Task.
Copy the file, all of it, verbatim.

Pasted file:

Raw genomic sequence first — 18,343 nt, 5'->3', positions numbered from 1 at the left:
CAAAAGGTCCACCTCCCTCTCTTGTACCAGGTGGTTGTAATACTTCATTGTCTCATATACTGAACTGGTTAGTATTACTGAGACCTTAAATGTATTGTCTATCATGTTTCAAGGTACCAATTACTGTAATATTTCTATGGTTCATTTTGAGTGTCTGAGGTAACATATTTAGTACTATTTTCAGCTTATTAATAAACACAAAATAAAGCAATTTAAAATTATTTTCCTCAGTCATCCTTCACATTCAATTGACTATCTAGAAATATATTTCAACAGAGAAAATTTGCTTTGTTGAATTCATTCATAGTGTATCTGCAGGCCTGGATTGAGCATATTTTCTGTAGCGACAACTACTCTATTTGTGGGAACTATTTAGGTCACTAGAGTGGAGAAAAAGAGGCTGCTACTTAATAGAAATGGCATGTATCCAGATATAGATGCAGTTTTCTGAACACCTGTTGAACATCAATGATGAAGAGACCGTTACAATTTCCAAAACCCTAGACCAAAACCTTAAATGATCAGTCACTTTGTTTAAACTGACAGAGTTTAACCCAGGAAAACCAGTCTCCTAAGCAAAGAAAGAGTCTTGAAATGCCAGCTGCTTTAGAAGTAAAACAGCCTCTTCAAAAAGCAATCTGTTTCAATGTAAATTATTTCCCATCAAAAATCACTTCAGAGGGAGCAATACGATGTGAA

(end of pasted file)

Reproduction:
Raw genomic sequence first — 18,343 nt, 5'->3', positions numbered from 1 at the left:
CAAAAGGTCCACCTCCCTCTCTTGTACCAGGTGGTTGTAATACTTCATTGTCTCATATACTGAACTGGTTAGTATTACTGAGACCTTAAATGTATTGTCTATCATGTTTCAAGGTACCAATTACTGTAATATTTCTATGGTTCATTTTGAGTGTCTGAGGTAACATATTTAGTACTATTTTCAGCTTATTAATAAACACAAAATAAAGCAATTTAAAATTATTTTCCTCAGTCATCCTTCACATTCAATTGACTATCTAGAAATATATTTCAACAGAGAAAATTTGCTTTGTTGAATTCATTCATAGTGTATCTGCAGGCCTGGATTGAGCATATTTTCTGTAGCGACAACTACTCTATTTGTGGGAACTATTTAGGTCACTAGAGTGGAGAAAAAGAGGCTGCTACTTAATAGAAATGGCATGTATCCAGATATAGATGCAGTTTTCTGAACACCTGTTGAACATCAATGATGAAGAGACCGTTACAATTTCCAAAACCCTAGACCAAAACCTTAAATGATCAGTCACTTTGTTTAAACTGACAGAGTTTAACCCAGGAAAACCAGTCTCCTAAGCAAAGAAAGAGTCTTGAAATGCCAGCTGCTTTAGAAGTAAAACAGCCTCTTCAAAAAGCAATCTGTTTCAATGTAAATTATTTCCCATCAAAAATCACTTCAGAGGGAGCAATACGATGTGAA